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Year : 2017  |  Volume : 1  |  Issue : 1  |  Page : 29-36

Evaluation of in silico protein secondary structure prediction methods by employing statistical techniques

Department of Bioinformatics, Bharathiar University, Coimbatore, Tamil Nadu, India

Correspondence Address:
Kandavelmani Angamuthu
Department of Bioinformatics, Bharathiar University, Coimbatore - 641 046, Tamil Nadu
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Source of Support: None, Conflict of Interest: None

DOI: 10.4103/bbrj.bbrj_28_17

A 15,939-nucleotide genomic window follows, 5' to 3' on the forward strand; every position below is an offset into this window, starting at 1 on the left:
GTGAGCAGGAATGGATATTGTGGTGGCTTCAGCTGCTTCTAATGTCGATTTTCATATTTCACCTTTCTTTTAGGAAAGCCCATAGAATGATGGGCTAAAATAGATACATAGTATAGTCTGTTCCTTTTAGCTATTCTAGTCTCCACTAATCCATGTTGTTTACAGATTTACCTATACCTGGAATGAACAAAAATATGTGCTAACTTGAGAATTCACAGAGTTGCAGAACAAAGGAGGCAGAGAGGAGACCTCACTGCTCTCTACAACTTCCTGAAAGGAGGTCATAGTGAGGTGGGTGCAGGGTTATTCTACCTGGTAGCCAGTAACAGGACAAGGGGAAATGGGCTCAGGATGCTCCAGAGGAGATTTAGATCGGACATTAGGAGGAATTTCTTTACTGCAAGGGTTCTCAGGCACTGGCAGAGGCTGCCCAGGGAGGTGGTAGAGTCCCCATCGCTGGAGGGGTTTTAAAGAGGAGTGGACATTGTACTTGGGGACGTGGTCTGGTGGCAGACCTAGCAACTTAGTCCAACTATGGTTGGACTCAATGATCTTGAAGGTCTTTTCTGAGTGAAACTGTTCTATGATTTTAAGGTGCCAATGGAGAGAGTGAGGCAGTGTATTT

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Background: With the advent of many new advanced techniques, sequences of a number of proteins have been made available. But the relative paucity of the experimentally determined three-dimensional structures of these proteins has paved way for the development of computational structure prediction methods. Protein secondary structure prediction is an essential step in modeling the tertiary structure. Among the various secondary structure prediction methods available, three different methods with unique working principles, namely, GOR, HNN, and SOPMA were evaluated for their efficiency to predict secondary structures. Methods: A set of 90 different proteins with known secondary structures from three major classes namely, mainly alpha, mainly beta, and mainly alpha beta was used as reference. Secondary structure data of these proteins obtained through experimental methods were compared with that of predictions made by GOR, HNN, and SOPMA respectively by employing various statistical analyses, namely paired sample test, correlation coefficient, standard deviation, standard error mean and scatter plots. Results: The secondary structure prediction tools namely, GOR and HNN were found to predict helical structures more accurately than the sheets. SOPMA was observed to predict sheets more accurately than helices. Conclusion: Based on the observed results, it could be concluded that there is no single tool that consistently predicts all the secondary structures accurately. It could also be anticipated that a combined use of these secondary prediction tools could further enhance the efficacy of in silico protein secondary structure prediction methods.

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